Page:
Putting construction front and centre of the economic recovery
The CIOB is working hard to ensure that construction’s voice is heard loud and clear as the government looks at ways to secure a post-pandemic recovery, says Caroline Gumble
As the construction sector picks itself up and dusts itself off following the coronavirus lockdown, efforts are underway to give the wider economy a shot in the arm.
One such initiative is the UK Business, Energy and Industrial Strategy Committee’s inquiry on post-pandemic economic growth, looking at the options available in trying to secure economic recovery.
The CIOB has submitted a response. Our full submission runs to 12 pages but here are some of the key issues.
Making the case for a greener, more carbon neutral economy, we see a big opportunity for construction if government provides real focus on upgrading existing housing stock through repair, maintenance and improvement (RMI). This work is environmentally, socially and economically valuable. It can serve to improve the health and wellbeing of residents and have a positive impact at local level – work grounded in local supply chains, making it ideal to maximise employment within our sector, support regional growth and provide opportunities for training and retraining in low-carbon skills.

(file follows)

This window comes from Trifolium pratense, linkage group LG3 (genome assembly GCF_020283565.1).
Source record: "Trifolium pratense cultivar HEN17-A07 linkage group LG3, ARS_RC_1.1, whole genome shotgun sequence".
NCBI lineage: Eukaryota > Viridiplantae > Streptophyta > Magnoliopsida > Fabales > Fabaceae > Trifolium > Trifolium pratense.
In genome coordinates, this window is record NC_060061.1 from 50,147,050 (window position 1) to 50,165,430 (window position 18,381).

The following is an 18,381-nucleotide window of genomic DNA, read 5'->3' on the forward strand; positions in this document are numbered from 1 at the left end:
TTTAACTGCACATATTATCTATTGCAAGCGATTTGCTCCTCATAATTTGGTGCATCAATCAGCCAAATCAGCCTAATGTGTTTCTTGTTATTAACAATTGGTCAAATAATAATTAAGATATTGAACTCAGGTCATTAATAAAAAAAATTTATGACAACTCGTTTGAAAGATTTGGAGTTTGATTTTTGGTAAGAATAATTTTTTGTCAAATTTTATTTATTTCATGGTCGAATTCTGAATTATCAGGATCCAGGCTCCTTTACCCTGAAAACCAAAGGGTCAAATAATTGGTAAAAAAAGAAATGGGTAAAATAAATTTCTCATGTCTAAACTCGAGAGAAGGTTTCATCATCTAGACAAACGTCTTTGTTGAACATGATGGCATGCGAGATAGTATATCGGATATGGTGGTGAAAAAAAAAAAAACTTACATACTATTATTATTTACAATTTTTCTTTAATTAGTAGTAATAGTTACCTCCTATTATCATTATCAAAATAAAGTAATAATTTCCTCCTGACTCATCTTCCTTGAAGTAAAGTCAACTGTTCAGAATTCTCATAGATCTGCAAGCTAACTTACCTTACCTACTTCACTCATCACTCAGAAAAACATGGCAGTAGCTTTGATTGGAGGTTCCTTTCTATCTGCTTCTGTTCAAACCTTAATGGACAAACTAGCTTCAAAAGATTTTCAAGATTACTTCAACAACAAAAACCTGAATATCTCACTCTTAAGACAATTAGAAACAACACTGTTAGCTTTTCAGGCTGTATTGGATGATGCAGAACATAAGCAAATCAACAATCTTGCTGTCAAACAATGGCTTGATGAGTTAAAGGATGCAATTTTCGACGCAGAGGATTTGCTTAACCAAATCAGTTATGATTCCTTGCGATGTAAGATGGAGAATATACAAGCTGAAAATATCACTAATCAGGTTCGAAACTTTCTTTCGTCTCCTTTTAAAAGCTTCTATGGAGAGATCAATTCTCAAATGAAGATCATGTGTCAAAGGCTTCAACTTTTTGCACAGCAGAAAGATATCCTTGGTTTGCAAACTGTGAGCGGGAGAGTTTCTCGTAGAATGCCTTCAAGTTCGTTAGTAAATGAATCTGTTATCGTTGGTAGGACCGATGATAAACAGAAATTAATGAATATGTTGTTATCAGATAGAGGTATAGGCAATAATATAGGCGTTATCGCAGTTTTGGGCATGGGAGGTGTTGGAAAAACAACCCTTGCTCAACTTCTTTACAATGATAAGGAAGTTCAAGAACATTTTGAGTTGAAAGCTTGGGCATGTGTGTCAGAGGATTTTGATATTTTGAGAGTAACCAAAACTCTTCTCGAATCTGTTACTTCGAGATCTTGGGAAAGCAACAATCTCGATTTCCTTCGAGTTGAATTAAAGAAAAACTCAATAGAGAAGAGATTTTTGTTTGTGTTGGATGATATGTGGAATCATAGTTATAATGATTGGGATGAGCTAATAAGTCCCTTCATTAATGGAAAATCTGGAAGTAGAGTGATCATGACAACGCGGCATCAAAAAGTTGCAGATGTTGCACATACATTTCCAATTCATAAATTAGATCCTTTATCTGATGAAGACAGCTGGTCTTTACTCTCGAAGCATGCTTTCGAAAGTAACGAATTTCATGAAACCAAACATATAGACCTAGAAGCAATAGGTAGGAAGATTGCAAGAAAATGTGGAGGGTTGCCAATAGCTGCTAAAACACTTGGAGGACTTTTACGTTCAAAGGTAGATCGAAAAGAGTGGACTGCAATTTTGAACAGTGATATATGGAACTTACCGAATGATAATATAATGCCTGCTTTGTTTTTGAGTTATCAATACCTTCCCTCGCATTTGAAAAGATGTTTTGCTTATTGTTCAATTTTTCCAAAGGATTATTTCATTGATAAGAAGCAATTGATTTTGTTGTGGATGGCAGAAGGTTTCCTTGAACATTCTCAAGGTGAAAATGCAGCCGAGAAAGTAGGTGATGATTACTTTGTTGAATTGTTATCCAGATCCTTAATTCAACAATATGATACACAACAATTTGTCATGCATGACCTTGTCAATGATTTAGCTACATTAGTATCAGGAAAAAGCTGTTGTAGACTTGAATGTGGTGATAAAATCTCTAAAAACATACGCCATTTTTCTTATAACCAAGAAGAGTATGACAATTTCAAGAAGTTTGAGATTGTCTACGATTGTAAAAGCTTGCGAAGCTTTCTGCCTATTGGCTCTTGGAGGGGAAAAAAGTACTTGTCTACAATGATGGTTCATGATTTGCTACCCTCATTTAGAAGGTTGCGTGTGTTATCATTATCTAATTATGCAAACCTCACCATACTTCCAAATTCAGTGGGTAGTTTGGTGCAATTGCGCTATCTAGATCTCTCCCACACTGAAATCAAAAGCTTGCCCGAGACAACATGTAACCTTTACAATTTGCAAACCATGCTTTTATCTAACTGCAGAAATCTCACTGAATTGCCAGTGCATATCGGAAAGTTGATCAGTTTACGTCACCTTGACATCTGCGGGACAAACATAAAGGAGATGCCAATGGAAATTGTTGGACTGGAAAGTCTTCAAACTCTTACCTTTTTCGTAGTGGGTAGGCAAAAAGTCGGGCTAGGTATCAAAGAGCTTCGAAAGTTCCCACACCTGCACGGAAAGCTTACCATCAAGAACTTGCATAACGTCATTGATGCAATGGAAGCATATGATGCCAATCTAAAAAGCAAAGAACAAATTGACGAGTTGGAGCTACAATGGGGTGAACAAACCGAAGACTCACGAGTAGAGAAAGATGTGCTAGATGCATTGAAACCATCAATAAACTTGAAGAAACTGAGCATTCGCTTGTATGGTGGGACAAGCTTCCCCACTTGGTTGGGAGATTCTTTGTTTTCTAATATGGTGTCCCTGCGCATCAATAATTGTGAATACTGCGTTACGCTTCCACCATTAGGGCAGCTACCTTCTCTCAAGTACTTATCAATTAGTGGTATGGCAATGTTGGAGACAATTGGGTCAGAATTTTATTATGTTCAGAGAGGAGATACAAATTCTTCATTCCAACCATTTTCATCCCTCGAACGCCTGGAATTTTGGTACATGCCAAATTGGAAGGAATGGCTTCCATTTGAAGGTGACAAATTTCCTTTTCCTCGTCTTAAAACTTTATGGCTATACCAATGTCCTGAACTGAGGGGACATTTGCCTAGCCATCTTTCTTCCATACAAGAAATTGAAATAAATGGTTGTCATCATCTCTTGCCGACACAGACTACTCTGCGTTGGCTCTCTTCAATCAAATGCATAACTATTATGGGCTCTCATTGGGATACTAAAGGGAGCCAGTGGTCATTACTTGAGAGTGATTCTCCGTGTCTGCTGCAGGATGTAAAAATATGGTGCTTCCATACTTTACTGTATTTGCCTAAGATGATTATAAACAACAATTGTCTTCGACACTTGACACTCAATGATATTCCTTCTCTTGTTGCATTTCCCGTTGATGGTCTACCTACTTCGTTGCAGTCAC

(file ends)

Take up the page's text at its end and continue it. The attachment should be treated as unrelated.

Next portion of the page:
Training and education are key. The financial crisis of just over a decade ago devastated the construction workforce, with some 400,000 people losing their jobs across the sector. The sector’s capacity has slowly but steadily been restored in the intervening years, but not completely. We need to retain our existing workforce and recruit new entrants. Improving access to, and the quality of, education and training is needed to ensure a pipeline of qualified individuals committed to careers in construction. We would like to see the government consult with the sector to develop a labour market that is flexible, responsive and able to adapt to the industry’s future needs.
We also want the government to consider ways in which, as a key industry client, it can support more efficient and effective business models. Around 99% of businesses in our sector are SMEs. Any late payment to businesses down the supply chain has significant consequences. Combined with the consequences of lockdown, many businesses are now at risk. The failure of a single business can delay entire project pipelines.
The CIOB will, of course, work with the government and any other industry partners to push these initiatives forward but we first need government to commit to putting our industry where it should be – front and centre as a key part of the economic recovery.
Caroline Gumble is chief executive of the CIOB